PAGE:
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Dianda, Huuki face off in 110th District

November 3, 2012
By JACKIE STARK - Journal Staff Writer ( , The Mining Journal

MARQUETTE - Two candidates will appear on Tuesday's ballot in the race for Michigan's 110th district House seat.

Incumbent Matt Huuki, R-Atlantic Mine, is up against challenger Scott Dianda, D-Calumet, for the two-year seat.

The 110th district includes all of Gogebic, Iron, Keweenaw, Baraga and Houghton counties, as well as part of Marquette County with Powell and Ishpeming townships.

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Both candidates were asked three questions. Word limits were imposed on each of their answers.

The questions and the candidates' responses - in alphabetical order - are listed below.

Dianda: "A major shift in Lansing's priorities needs to happen to get Michigan's workforce growing again. A balanced budget needs to make our kids a priority over tax breaks for big corporations. If we are going to attract 21st century businesses and keep them here, we must have kids who have the skills to compete for those jobs.

"There must also be a bigger emphasis on supporting our small businesses and entrepreneurs looking to start up in Michigan. We need to increase capital and create an ideal environment for a business owner who is looking to expand and grow.

"Finally, we must honor the promise we made to our seniors that have worked for decades in order to retire in our state. This means a fair and equitable tax structure that does not take away tax deductions and credits from our middle-class and seniors to pay for a tax break for wealthy CEOs."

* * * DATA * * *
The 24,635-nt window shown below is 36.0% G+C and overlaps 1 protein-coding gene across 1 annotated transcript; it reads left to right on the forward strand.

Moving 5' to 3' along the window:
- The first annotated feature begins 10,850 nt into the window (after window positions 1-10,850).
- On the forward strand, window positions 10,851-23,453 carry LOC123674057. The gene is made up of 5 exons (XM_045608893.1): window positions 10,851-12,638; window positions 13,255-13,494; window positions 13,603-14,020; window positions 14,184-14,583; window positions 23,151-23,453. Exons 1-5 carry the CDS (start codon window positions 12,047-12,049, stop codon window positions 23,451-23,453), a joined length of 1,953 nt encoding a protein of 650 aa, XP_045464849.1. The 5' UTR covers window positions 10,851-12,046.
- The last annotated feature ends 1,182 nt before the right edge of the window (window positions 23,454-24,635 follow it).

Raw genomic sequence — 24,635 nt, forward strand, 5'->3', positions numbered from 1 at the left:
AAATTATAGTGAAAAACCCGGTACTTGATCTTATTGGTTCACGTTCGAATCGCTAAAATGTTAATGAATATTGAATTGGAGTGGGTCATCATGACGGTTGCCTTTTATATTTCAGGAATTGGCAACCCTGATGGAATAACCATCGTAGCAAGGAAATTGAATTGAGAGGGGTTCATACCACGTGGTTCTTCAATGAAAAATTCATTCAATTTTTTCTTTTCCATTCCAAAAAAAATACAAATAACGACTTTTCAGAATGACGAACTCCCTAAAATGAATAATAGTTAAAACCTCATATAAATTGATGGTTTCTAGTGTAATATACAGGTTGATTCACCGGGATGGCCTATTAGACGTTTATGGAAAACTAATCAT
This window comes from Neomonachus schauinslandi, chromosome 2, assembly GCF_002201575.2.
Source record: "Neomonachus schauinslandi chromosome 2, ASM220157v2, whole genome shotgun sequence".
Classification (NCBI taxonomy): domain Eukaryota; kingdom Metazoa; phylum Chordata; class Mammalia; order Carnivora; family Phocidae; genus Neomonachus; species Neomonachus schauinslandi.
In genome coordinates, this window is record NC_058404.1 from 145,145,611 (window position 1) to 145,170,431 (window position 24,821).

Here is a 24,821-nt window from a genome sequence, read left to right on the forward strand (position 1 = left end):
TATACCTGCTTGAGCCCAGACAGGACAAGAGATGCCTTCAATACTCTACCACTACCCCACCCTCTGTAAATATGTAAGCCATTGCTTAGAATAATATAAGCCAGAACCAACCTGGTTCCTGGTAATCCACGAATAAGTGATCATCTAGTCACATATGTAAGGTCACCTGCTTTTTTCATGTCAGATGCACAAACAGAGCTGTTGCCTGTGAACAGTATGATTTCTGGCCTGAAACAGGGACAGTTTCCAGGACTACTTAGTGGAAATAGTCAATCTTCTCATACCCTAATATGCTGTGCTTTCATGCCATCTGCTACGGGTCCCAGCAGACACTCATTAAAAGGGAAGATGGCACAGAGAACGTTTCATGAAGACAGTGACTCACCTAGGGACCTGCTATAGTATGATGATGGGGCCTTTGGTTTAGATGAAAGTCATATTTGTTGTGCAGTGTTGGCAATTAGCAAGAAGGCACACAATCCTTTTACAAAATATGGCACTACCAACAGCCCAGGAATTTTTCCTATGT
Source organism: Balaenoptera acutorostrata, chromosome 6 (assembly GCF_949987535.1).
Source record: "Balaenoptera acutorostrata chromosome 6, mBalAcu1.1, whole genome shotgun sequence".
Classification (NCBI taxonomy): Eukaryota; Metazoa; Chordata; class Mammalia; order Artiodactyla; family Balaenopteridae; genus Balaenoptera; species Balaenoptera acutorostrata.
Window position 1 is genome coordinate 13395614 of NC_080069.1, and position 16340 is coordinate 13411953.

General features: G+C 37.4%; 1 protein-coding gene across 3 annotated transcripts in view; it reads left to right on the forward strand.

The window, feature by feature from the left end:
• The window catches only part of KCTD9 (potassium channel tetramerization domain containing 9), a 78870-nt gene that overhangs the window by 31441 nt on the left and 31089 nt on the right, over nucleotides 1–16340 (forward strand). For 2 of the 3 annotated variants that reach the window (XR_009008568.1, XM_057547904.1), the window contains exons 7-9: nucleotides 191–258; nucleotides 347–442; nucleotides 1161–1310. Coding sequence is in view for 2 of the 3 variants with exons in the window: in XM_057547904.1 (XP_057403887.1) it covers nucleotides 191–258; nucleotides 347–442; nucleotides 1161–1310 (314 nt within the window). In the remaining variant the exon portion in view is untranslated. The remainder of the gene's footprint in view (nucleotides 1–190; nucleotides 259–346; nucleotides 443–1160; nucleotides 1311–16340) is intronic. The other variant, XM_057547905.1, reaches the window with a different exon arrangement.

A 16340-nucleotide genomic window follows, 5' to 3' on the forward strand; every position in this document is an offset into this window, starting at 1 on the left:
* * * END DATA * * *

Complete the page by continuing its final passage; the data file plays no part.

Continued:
Huuki: "We need more jobs in the Upper Peninsula, and the state as a whole, to make Michigan a more attractive place to live and work. We've taken significant steps to reduce government regulations and end high taxes that are hurting small businesses, and we must stay focused on these issues. We also need continued emphasis on the U.P., and that's why I introduced legislation to allow non-hazardous mining byproducts like stamp sand to be turned into new products to put people back to work. Small businesses are the engines that are driving job growth, but they're still too overburdened by government regulations. Government needs to get out of the way so local companies and industries can start to hire more workers. We can also make our state more attractive by improving our overall quality of life, which means improving our schools, providing needed services to residents and keeping crime down."

Dianda:"Lansing needs to make good on the promises to local communities and restore revenue sharing to our communities.

"Sometimes, our state's urban areas seem a world away from the Upper Peninsula, but their revitalization is also key to Michigan's economic recovery as a whole. Attracting businesses and tourism dollars to Michigan directly benefits our rural communities here in the northern part of the state.

"We can help our local communities by supporting small businesses and encouraging entrepreneurs by increasing access to capital and other economic development tools. An example of that would be promoting the revitalization of our communities with restoration of historic revitalization tax credits, which Republicans have recently slashed."